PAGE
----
The irrational anti-democratic ideas which are sprouting up in liberal circles—such as the rejection of popular involvement in the Civil Rights movement ("superdemocracy" and references to popular leaders communicating the demands of the lower class as 'demogogues,' etc.) and as the demand for political purges of individuals loyal to the movement—indicate the inability of the liberal forces to understand the very same democratic creed which they have frequently sworn to uphold. In the liberal, middle-class, affluent world, the ideas, tactics, and program of SNCC appear irrational and extreme because these liberals do not understand, and cannot understand as long as they are wedded to their milieux, the depths of the problems with which they are ostensible concerned. In relating to the "other world" the liberal middle class brings its own "politics." Whatever its value for that world and its problems, the appeal of middle class liberalism does not work and is ineffectual in overcoming the obstacles to social-economic reform facing the Negro working class. The most violent attacks of SNCC extremism arise out of the frustration of an upwardly mobile class (many themselves having emerged from immigrant ghettoes) which is having its program rejected (and, in a sense, their own personal success story), and which still attempts to impose its ideology upon the Civil Rights movement. If one adds the ingredients of ex-radicalism and professional anti-communism, one can concoct a most strident opposition, which can present the Civil Rights movement with just as serious a threat as anything it has encountered among the Southern racists and bigots.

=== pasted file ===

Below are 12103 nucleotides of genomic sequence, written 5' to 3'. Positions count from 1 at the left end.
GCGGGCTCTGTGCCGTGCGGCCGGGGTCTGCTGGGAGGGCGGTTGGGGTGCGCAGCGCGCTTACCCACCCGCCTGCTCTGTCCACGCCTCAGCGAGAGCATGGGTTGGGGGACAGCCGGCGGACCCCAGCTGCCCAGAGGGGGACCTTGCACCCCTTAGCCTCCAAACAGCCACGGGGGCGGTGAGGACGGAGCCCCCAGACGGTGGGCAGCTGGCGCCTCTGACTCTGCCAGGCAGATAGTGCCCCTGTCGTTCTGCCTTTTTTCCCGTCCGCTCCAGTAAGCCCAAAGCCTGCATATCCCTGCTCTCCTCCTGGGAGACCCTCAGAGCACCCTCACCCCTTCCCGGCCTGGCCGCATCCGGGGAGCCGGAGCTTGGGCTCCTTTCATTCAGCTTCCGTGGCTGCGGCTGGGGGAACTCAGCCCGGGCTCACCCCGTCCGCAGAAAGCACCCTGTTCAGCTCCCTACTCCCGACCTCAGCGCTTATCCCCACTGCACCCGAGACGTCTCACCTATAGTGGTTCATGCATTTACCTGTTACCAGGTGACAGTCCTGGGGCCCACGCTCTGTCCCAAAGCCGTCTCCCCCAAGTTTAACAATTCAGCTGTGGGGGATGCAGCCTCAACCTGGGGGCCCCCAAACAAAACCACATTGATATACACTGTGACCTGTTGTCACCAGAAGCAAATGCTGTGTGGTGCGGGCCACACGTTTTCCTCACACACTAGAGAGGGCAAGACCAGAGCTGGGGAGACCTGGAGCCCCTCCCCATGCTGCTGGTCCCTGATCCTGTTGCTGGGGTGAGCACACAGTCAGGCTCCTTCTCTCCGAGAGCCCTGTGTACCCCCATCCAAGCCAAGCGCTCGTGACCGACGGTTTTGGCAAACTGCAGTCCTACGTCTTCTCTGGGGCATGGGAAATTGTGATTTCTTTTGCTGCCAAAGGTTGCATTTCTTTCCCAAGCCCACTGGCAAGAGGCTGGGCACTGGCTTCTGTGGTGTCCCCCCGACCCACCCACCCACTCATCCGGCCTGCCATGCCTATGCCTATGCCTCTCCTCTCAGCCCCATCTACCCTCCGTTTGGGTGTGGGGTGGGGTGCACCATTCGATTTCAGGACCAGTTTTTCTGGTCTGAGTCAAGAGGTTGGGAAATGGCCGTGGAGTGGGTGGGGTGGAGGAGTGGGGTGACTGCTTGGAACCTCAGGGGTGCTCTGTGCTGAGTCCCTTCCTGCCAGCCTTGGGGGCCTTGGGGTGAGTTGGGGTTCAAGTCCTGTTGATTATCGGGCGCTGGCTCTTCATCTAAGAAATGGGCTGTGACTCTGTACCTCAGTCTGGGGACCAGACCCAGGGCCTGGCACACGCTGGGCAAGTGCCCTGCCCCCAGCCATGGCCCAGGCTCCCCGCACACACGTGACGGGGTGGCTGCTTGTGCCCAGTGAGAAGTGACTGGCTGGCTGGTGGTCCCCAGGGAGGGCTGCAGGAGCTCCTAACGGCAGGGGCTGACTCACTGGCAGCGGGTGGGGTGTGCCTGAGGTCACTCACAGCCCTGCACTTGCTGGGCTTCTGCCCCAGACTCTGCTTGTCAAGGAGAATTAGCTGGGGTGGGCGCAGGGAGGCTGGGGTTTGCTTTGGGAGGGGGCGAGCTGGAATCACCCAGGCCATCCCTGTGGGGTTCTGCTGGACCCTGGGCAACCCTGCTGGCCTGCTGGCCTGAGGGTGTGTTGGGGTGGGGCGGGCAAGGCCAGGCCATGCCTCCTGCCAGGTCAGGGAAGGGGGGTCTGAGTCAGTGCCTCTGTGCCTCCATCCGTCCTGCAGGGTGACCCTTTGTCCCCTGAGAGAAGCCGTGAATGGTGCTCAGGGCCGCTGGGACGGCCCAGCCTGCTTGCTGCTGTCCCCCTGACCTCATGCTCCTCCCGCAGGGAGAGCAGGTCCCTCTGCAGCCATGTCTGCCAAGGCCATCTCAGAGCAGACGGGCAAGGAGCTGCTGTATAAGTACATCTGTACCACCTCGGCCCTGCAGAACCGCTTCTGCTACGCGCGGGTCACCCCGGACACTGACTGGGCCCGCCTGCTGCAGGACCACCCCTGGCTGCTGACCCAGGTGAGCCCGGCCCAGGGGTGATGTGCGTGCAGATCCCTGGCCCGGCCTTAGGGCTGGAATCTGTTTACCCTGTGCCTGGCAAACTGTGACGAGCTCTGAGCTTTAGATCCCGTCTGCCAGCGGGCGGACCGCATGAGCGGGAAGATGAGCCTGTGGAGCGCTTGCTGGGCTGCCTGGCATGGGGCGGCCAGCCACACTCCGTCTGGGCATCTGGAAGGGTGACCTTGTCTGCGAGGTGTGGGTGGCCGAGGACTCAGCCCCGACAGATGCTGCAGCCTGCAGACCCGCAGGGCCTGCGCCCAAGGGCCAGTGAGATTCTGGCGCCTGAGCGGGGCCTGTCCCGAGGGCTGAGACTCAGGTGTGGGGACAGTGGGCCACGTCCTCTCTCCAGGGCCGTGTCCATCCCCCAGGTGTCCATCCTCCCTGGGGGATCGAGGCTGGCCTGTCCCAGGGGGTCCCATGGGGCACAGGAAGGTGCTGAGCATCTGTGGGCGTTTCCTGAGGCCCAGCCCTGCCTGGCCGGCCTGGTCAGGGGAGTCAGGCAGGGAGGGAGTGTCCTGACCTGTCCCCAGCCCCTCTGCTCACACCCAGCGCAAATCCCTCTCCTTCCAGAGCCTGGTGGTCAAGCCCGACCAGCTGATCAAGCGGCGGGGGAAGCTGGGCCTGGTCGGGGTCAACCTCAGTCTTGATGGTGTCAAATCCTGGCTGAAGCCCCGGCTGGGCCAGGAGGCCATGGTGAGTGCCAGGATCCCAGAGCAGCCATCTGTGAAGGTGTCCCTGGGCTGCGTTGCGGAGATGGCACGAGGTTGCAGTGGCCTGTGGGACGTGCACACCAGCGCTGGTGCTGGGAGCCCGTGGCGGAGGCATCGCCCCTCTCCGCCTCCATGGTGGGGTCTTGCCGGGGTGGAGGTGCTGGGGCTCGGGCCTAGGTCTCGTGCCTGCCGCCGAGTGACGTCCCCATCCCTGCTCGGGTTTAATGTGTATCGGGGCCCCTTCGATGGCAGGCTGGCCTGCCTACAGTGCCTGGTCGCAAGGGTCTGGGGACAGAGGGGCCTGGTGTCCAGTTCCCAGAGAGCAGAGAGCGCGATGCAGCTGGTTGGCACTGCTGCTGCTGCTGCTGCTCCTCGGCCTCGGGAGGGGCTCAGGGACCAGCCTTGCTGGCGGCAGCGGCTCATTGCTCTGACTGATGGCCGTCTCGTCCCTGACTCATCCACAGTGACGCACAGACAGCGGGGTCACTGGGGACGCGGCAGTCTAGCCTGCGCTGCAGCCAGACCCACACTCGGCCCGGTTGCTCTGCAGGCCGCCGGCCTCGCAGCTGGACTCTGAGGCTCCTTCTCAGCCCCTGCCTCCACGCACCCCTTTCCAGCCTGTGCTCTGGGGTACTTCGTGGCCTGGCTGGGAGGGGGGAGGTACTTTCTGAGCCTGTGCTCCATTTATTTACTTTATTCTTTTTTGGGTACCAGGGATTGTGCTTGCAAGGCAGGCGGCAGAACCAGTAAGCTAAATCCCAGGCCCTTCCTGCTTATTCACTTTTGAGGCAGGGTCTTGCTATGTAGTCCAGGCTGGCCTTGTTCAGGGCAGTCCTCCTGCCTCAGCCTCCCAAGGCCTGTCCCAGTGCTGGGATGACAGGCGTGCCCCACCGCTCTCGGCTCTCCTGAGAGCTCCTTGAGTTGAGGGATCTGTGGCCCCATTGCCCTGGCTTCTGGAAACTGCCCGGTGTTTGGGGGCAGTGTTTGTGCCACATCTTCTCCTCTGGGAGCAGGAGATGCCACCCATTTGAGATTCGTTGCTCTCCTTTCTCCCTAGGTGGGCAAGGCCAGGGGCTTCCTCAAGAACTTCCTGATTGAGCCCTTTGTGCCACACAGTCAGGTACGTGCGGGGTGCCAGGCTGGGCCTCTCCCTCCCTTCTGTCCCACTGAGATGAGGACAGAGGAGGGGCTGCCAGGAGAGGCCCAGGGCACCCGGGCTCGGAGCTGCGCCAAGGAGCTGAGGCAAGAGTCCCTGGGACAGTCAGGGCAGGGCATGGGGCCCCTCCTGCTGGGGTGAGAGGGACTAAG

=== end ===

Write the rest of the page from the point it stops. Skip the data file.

The twin phenomena of growing radicalism and political effectiveness will turn many of these erst-while Establishment Liberals from 'supporters' to critics, and finally, to vituperative and bitter-end opponents.